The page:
Rainbow Room

1930-1949ManhattanRestaurant

1260 Avenue of the Americas, New York, NY, United States

ARCHITECTS
Wallace K. Harrison (Associated Architects)

DESIGNER
Elena Bachman Schmidt

BUILT 1934

RESTORED BY Gabellini Sheppard

RESTORED 2014

INTERIOR DESIGNATED 2012

DESIGNATED AREAS
Eastern section of the 65th floor interior, consisting of the fixtures and interior components of this space, including but not limited to, the walls and ceiling surfaces, floor surfaces, rotating wood dance floor, stairs, stage, seating platforms, glass panel screens, chandeliers, wall sconces, and window frames

RainbowRoom

Excerpt from Landmarks Preservation Commission designation report:

“The Commission further finds that, among its important qualities, the Rainbow Room survives as one of the few remaining early 20th-century nightclubs in New York City; that since opening on October 3, 1934, it has been an elegant supper club, a place to dine, dance, and enjoy incomparable views; that it is located at the east end of the 65th floor of 30 Rockefeller Plaza; that it was designed by the Associated Architects, who served as architect of the building; that Wallace K. Harrison, a member of the firm Corbett Harrison & McMurray, acted as lead architect, working with the interior decorator Elena Bachman Schmidt; that in the building’s original design this double-height space was conceived as a single volume, without columns; that the 24 windows are some of the largest in the building; that construction began shortly after the repeal of Prohibition in early 1934 and was completed by September 1934; that the general style is Streamlined Modern, with calculated neo-classical flourishes; that Harrison’s scheme was influenced by the work of Joseph Urban, who designed many Manhattan nightclubs during this period, as well as works by the German architect Erich Mendelsohn, which Harrison visited during a 1931 trip to Europe; that guests originally entered the room from the northwest corner, descending wide steps that lead towards a circular dance floor and domed ceiling; that the almost square room had a capacity of more than 300 persons and many were seated on tiered platforms located around the perimeter; that the chandeliers and wall sconces were fabricated in Manhattan by Edward F. Caldwell & Company; that the Rainbow Room has always generated considerable attention from the media and has served as a fashionable setting for musical and dance performances, private parties, charity balls, scholarship drives and award ceremonies; that during business hours it functioned as the Rockefeller Luncheon Club, which drew members from the surrounding office complex; that Hugh Hardy, of Hardy Holzmann Pfeiffer, supervised a thoughtful renovation in 1987 that preserved many historic features; and that this rare example of Streamlined Modern design retains many of its original characteristics and remains one of New York City’s most elegant and elevated restaurant interiors.”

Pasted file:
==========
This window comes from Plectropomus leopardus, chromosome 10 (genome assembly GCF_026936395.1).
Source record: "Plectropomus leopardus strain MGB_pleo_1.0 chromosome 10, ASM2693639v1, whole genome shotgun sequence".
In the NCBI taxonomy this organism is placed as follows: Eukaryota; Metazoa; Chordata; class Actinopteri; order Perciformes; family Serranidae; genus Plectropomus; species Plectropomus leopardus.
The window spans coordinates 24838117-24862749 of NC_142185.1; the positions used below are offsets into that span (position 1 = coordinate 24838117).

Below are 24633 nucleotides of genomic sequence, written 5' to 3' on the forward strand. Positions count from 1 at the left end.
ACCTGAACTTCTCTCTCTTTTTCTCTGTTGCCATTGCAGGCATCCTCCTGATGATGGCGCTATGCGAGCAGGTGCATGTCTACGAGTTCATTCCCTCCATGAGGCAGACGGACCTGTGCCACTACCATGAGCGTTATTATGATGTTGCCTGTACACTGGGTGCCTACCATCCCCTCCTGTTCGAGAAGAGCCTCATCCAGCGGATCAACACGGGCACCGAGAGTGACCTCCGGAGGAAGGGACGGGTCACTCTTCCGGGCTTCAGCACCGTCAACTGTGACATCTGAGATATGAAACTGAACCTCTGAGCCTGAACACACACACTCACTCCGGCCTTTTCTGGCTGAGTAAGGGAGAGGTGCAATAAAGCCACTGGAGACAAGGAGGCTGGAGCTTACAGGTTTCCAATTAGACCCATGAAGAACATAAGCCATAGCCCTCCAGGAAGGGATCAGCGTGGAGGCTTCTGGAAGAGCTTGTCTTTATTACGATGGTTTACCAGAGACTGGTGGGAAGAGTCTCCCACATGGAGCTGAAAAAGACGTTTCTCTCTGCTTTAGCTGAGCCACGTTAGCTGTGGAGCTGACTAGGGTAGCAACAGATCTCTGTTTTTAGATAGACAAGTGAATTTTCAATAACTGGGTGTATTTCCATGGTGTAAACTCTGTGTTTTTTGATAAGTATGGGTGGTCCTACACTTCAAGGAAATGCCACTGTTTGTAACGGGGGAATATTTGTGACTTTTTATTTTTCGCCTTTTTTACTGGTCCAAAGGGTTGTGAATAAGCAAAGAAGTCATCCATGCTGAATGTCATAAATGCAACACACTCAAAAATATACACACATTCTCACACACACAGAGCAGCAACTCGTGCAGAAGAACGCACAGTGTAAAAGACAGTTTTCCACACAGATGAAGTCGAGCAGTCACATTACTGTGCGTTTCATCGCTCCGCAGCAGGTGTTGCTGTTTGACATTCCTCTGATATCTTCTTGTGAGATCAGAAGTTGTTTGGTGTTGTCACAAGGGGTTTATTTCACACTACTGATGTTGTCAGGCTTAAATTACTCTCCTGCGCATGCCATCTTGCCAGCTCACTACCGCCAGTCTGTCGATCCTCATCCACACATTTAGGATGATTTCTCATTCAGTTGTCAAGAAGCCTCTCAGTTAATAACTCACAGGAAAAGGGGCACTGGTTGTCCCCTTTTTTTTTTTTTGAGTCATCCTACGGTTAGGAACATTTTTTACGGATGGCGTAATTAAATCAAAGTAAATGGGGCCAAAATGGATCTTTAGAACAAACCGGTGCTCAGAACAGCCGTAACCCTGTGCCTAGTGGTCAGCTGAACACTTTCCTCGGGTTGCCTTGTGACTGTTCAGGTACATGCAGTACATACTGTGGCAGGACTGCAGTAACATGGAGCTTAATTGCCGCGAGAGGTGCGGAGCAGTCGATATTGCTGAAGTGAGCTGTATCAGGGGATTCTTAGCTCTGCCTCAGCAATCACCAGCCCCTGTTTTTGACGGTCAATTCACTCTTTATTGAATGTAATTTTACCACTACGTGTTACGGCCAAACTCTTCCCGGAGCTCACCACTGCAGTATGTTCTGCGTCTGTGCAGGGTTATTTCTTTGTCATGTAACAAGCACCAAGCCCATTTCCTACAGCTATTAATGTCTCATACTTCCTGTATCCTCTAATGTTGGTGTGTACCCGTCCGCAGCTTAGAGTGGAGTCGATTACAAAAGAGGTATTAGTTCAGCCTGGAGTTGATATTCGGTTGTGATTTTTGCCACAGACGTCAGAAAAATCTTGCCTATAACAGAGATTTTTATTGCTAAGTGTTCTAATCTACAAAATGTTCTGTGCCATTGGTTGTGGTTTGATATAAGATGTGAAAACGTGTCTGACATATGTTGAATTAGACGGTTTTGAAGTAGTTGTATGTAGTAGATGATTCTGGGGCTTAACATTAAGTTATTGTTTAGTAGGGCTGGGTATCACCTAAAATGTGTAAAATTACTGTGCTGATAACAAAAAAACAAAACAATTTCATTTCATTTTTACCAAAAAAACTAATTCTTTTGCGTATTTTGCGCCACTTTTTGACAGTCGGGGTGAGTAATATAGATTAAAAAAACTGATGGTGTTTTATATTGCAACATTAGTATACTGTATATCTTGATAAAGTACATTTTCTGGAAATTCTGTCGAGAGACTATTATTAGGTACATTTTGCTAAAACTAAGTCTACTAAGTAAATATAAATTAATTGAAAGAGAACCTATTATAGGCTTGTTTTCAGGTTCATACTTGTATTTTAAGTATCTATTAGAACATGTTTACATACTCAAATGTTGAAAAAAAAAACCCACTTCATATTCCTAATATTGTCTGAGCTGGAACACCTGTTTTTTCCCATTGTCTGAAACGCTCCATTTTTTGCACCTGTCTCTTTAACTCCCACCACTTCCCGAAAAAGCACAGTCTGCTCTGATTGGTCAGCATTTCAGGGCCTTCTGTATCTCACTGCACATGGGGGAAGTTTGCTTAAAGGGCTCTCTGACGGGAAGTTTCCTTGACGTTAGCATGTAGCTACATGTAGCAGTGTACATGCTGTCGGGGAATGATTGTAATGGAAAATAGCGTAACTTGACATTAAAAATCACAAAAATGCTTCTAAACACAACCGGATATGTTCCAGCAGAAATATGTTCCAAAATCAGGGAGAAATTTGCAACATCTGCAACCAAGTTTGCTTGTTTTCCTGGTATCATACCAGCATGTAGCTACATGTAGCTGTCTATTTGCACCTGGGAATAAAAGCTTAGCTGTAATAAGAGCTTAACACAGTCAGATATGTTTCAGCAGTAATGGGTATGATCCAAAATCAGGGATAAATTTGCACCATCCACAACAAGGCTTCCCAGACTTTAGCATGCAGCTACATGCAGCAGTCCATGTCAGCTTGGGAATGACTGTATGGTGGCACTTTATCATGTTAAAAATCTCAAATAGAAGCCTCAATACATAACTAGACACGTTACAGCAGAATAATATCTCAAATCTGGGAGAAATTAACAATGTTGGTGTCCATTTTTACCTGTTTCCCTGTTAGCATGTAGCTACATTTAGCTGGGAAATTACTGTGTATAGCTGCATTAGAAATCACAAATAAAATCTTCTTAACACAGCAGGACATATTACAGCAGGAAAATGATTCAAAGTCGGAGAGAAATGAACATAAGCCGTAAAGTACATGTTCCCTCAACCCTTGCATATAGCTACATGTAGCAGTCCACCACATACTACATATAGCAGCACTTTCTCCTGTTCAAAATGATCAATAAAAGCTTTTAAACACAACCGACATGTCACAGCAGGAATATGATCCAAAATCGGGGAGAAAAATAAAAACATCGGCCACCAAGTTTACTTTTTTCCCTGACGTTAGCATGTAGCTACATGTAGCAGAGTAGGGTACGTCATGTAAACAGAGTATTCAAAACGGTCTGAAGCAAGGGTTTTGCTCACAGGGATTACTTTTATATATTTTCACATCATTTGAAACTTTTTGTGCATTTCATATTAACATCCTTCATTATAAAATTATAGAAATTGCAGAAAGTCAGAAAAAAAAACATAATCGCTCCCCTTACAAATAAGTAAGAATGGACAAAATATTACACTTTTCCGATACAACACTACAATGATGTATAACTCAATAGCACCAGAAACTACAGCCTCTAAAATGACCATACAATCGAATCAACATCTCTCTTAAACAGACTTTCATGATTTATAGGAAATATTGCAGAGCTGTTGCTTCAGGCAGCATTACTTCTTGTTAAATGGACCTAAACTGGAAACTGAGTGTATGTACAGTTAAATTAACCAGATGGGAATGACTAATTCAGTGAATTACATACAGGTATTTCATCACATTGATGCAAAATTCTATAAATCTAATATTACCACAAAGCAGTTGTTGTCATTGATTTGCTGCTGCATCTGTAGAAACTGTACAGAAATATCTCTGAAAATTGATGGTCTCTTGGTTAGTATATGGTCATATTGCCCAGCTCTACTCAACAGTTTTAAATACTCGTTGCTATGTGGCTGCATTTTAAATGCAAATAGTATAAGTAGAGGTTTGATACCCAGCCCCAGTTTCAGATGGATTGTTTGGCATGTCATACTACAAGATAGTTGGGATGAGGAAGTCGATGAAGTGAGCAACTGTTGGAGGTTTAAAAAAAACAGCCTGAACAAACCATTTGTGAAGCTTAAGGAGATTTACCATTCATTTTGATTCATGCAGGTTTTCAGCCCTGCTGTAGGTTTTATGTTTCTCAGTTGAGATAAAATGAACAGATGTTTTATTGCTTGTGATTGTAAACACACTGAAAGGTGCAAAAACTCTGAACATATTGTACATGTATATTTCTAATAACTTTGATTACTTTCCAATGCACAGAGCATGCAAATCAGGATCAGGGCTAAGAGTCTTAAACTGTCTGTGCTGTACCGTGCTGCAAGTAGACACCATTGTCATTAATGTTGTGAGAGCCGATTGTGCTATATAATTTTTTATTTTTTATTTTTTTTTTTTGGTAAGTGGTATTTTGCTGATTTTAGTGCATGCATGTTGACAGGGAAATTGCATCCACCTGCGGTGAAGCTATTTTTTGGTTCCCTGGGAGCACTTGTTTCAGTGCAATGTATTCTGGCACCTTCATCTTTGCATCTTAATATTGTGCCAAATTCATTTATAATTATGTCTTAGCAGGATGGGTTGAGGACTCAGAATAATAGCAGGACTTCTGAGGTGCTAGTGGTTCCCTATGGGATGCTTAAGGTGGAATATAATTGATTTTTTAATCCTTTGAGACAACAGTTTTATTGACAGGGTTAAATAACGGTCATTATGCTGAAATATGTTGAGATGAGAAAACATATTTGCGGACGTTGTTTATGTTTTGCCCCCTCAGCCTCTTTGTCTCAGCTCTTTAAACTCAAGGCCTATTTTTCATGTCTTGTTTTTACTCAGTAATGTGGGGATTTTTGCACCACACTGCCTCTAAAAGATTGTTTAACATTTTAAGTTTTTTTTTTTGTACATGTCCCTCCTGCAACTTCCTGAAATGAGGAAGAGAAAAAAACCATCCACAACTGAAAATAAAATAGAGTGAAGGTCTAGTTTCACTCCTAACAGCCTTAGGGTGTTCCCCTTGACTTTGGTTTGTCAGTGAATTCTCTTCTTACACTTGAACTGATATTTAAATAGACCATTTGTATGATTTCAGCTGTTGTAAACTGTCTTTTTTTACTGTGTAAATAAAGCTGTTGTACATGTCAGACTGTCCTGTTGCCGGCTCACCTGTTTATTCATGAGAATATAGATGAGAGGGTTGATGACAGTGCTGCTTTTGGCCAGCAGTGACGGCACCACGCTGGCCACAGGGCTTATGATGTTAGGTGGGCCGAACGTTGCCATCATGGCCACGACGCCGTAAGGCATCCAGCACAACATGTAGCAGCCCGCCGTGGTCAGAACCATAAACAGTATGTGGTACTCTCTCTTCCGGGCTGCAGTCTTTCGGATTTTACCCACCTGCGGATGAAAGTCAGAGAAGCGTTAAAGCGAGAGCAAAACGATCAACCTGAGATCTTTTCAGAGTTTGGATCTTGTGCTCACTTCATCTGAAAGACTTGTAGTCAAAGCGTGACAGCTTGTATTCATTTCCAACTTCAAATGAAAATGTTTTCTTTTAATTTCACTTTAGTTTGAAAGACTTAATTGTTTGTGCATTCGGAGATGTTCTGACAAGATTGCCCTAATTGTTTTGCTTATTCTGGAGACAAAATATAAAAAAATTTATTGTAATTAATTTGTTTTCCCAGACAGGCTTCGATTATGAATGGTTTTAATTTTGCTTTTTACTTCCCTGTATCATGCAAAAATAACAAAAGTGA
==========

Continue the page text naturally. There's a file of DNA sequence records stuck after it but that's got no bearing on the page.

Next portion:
LPC Designation Reports

Photograph courtesy of The Rainbow Room

http://www.rainbowroom.com/